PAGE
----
Harnessing a Workplace Culture of Purpose 17:36, July 15, 2016

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Harnessing a Workplace Culture of Purpose

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Meaning. Purpose. Fulfillment. All of the aforementioned terms make up what many businesses strive to achieve in creating and harnessing a healthy corporate culture. Successful companies can generate a positive impact for their employees by fostering and integrating goals that benefit not only the business’ core activities, but the workers’ experience as well.

A Business Imperative

As advised in a 2013 Deloitte Core Beliefs & Culture survey, “For successful organizations, creating meaningful impact beyond financial performance is becoming the new normal… a business imperative.” The survey’s findings revealed that organizations with a focus that goes beyond monetary profits, and also imparts a sense of purpose among their employees, are more likely to find long-term success.

For all the benefits a meaningful corporate culture can provide, the survey also revealed that 68% of employees and 66% of executives believe that “businesses are not doing enough to create a sense of purpose and deliver meaningful impact.”

90% of the survey respondents who agreed that their company does have a strong sense of purpose also said that the business had been successful that year, and 91% added that their company has a history of strong financial performance. They were also more likely to agree that their company has a distinct brand (91%), a clearly defined value/belief system (89%), strong customer satisfaction (94%), and employee satisfaction (79%).

In contrast, of employees who said their company doesn’t have a strong purpose, 65% said their company performed well over the last year and 66% said their company has a history of strong financial performance. They were also less likely to say their organization has a distinct brand (61%), a clearly defined value/belief system (38%), strong customer satisfaction (63%), or strong employee satisfaction (19%).

The percentages are enough to make one consider their own company’s culture.

Money Can’t Buy Happiness

Employees seek a strong culture of purpose to fuel their motivation. If employees don’t enjoy their job or their company, what is keeping them around or making them work efficiently? Employees who don’t enjoy their jobs tend to not stick around or work efficiently.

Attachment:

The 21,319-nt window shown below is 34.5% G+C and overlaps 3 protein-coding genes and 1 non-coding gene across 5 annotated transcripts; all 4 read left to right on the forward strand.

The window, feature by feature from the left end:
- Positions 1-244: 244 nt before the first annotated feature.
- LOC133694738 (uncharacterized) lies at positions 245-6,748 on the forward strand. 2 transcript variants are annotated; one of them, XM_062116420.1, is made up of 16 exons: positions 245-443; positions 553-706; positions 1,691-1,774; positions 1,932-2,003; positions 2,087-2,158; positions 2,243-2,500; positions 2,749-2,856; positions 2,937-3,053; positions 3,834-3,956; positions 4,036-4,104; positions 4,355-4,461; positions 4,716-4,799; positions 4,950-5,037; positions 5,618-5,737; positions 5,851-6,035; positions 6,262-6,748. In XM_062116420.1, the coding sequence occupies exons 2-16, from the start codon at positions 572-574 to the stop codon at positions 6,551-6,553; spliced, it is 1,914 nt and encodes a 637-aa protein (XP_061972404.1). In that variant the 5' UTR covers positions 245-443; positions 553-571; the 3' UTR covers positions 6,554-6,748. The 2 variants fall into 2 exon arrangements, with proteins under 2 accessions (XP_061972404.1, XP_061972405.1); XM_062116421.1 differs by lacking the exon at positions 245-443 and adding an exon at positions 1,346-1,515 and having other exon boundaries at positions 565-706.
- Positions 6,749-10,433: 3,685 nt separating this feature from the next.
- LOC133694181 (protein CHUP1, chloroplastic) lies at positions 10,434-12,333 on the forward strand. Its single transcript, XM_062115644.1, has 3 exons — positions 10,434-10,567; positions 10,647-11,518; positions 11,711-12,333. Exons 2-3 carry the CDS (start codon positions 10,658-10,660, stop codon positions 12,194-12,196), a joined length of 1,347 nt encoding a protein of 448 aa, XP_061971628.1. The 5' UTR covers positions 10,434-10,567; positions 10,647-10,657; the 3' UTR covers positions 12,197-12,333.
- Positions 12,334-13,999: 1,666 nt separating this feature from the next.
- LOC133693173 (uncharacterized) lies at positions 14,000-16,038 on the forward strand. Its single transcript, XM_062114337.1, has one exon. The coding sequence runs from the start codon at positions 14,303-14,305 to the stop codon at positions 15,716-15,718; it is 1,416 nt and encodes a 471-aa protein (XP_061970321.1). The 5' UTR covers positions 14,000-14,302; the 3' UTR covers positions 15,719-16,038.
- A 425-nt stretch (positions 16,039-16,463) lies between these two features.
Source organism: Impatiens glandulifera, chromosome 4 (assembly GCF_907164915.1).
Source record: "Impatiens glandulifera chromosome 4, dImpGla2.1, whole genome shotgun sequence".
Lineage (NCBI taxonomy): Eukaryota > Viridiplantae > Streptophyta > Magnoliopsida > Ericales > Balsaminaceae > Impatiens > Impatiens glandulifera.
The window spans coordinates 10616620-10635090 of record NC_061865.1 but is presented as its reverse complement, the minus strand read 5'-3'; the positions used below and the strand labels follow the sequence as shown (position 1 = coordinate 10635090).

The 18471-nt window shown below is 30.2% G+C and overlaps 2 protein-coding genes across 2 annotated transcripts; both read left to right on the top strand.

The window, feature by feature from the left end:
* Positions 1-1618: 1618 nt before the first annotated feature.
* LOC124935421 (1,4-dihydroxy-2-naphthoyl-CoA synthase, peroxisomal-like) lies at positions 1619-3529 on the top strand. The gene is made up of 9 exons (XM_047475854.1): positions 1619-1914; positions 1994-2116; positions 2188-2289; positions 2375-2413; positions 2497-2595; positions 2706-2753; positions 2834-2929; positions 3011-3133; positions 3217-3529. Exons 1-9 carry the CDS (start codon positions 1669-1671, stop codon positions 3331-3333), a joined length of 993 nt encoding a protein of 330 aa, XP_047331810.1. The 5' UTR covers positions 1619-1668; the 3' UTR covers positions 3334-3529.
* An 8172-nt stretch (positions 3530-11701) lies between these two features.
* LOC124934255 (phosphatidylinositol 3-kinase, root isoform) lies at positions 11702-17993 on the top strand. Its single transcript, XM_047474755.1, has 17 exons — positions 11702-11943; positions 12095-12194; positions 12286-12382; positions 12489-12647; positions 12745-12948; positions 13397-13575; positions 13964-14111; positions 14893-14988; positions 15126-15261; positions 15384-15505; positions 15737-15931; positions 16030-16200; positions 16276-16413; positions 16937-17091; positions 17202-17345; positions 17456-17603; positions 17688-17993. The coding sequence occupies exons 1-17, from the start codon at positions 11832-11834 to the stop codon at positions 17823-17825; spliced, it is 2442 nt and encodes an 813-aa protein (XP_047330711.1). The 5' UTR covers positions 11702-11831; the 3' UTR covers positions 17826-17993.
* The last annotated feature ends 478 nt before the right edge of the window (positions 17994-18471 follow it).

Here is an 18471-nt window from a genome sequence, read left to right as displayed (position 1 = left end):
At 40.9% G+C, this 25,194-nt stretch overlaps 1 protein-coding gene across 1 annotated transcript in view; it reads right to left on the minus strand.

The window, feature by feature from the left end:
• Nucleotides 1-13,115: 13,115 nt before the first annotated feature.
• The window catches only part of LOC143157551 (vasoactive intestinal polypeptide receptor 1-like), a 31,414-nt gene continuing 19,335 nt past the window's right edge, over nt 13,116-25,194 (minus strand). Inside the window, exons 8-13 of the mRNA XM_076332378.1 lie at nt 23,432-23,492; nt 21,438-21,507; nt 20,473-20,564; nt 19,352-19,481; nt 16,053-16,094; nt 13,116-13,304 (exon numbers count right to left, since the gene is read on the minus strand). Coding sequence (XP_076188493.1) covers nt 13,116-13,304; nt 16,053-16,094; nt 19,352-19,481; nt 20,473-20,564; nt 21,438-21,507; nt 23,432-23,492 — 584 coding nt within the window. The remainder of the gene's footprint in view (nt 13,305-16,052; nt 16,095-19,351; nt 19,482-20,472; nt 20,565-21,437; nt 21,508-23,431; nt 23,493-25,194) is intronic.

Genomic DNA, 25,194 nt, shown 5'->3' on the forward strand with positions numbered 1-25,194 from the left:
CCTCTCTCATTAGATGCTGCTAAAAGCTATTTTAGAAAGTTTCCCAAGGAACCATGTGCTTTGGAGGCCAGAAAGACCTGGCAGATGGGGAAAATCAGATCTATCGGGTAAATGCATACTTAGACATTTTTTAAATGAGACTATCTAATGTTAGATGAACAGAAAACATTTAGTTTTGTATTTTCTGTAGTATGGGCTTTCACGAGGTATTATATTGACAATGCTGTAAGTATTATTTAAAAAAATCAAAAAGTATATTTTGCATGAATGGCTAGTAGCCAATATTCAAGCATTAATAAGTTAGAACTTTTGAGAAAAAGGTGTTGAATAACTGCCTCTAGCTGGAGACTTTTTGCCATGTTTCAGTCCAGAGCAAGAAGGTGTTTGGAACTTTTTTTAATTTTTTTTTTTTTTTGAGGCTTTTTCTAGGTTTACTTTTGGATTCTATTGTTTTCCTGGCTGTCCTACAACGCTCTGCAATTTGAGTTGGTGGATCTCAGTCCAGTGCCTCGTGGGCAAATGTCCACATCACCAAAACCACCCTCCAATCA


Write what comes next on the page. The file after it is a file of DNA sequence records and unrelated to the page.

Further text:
A 2012 Society for Human Resource Management (SHRM) employee job satisfaction survey found that 47% of employees believed that corporate culture was very important to job satisfaction, while 64% said that they feel satisfied with their company’s corporate culture. According to an Employee Retention report conducted by TINYpulse, “employees who give their work culture low marks are nearly 15% more likely to think about a new job than their counterparts.”

According to the Bureau of Labor Statistics, only 29% of American employees feel valued by their companies. For all those that don’t feel valued, not much outside of a salary increase can keep them around if they’re not feeling fulfilled. And to quote that old adage, “Money can’t buy happiness.”

To be sure, compensation is important. In an SHRM research report released in May 2014, 60% of employees rated compensation as “very important.” However, is compensation enough to keep an employee working for a company they don’t find purpose in? Employers should be considering what they can do to make their company more culturally sound, so that employees feel fulfilled with the company instead of sticking around for a pay raise. Consider how to make employees enjoy coming to work, experiencing job satisfaction in multiple facets instead of just salary.

It’s one thing if an employee doesn’t feel that their efforts are being reflected in their compensation, it’s another to be at a level of comfort with one’s salary, because at that point of equilibrium, an employee has to think about what other aspects of their job are important to them. That’s where culture fits in.